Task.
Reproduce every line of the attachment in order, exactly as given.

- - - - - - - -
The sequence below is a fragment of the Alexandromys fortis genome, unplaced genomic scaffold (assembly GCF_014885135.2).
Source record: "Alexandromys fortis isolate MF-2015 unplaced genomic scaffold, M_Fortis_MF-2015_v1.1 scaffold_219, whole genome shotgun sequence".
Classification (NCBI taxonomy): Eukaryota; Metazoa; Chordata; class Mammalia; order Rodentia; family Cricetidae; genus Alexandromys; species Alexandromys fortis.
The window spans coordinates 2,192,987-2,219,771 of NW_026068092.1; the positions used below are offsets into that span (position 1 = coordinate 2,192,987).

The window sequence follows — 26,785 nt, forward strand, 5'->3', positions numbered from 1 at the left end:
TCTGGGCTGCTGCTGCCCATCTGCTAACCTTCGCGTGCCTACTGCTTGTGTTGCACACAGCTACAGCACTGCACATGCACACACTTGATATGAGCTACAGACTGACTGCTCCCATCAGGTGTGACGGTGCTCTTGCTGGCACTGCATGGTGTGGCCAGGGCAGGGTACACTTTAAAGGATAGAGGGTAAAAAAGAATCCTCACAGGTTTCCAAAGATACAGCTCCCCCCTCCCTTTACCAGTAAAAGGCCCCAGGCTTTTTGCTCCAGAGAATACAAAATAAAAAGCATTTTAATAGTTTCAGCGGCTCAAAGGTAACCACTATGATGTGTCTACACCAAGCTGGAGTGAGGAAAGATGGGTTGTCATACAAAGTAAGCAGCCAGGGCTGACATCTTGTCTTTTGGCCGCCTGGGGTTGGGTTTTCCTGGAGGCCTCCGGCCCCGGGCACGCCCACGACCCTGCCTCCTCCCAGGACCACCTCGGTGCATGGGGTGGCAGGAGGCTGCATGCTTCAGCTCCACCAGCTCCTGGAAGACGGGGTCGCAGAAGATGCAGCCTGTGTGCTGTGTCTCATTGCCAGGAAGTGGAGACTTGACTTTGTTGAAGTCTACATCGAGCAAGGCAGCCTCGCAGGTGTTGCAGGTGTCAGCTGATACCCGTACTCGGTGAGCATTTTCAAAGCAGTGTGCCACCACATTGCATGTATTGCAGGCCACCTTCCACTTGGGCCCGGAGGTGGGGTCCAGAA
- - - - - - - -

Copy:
The sequence below is a fragment of the Alexandromys fortis genome, unplaced genomic scaffold (assembly GCF_014885135.2).
Source record: "Alexandromys fortis isolate MF-2015 unplaced genomic scaffold, M_Fortis_MF-2015_v1.1 scaffold_219, whole genome shotgun sequence".
Classification (NCBI taxonomy): Eukaryota; Metazoa; Chordata; class Mammalia; order Rodentia; family Cricetidae; genus Alexandromys; species Alexandromys fortis.
The window spans coordinates 2,192,987-2,219,771 of NW_026068092.1; the positions used below are offsets into that span (position 1 = coordinate 2,192,987).

The window sequence follows — 26,785 nt, forward strand, 5'->3', positions numbered from 1 at the left end:
TCTGGGCTGCTGCTGCCCATCTGCTAACCTTCGCGTGCCTACTGCTTGTGTTGCACACAGCTACAGCACTGCACATGCACACACTTGATATGAGCTACAGACTGACTGCTCCCATCAGGTGTGACGGTGCTCTTGCTGGCACTGCATGGTGTGGCCAGGGCAGGGTACACTTTAAAGGATAGAGGGTAAAAAAGAATCCTCACAGGTTTCCAAAGATACAGCTCCCCCCTCCCTTTACCAGTAAAAGGCCCCAGGCTTTTTGCTCCAGAGAATACAAAATAAAAAGCATTTTAATAGTTTCAGCGGCTCAAAGGTAACCACTATGATGTGTCTACACCAAGCTGGAGTGAGGAAAGATGGGTTGTCATACAAAGTAAGCAGCCAGGGCTGACATCTTGTCTTTTGGCCGCCTGGGGTTGGGTTTTCCTGGAGGCCTCCGGCCCCGGGCACGCCCACGACCCTGCCTCCTCCCAGGACCACCTCGGTGCATGGGGTGGCAGGAGGCTGCATGCTTCAGCTCCACCAGCTCCTGGAAGACGGGGTCGCAGAAGATGCAGCCTGTGTGCTGTGTCTCATTGCCAGGAAGTGGAGACTTGACTTTGTTGAAGTCTACATCGAGCAAGGCAGCCTCGCAGGTGTTGCAGGTGTCAGCTGATACCCGTACTCGGTGAGCATTTTCAAAGCAGTGTGCCACCACATTGCATGTATTGCAGGCCACCTTCCACTTGGGCCCGGAGGTGGGGTCCAGAA